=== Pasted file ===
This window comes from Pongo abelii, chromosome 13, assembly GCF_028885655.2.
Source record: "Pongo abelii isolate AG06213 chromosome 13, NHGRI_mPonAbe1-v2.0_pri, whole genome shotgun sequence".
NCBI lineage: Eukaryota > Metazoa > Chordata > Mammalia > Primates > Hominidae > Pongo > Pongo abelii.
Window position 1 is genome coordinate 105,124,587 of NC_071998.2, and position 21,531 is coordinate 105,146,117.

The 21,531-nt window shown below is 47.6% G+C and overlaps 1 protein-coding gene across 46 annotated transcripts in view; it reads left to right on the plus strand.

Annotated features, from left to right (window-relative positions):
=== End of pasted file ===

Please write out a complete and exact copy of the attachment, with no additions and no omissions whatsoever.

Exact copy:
This window comes from Pongo abelii, chromosome 13, assembly GCF_028885655.2.
Source record: "Pongo abelii isolate AG06213 chromosome 13, NHGRI_mPonAbe1-v2.0_pri, whole genome shotgun sequence".
NCBI lineage: Eukaryota > Metazoa > Chordata > Mammalia > Primates > Hominidae > Pongo > Pongo abelii.
Window position 1 is genome coordinate 105,124,587 of NC_071998.2, and position 21,531 is coordinate 105,146,117.

The 21,531-nt window shown below is 47.6% G+C and overlaps 1 protein-coding gene across 46 annotated transcripts in view; it reads left to right on the plus strand.

Annotated features, from left to right (window-relative positions):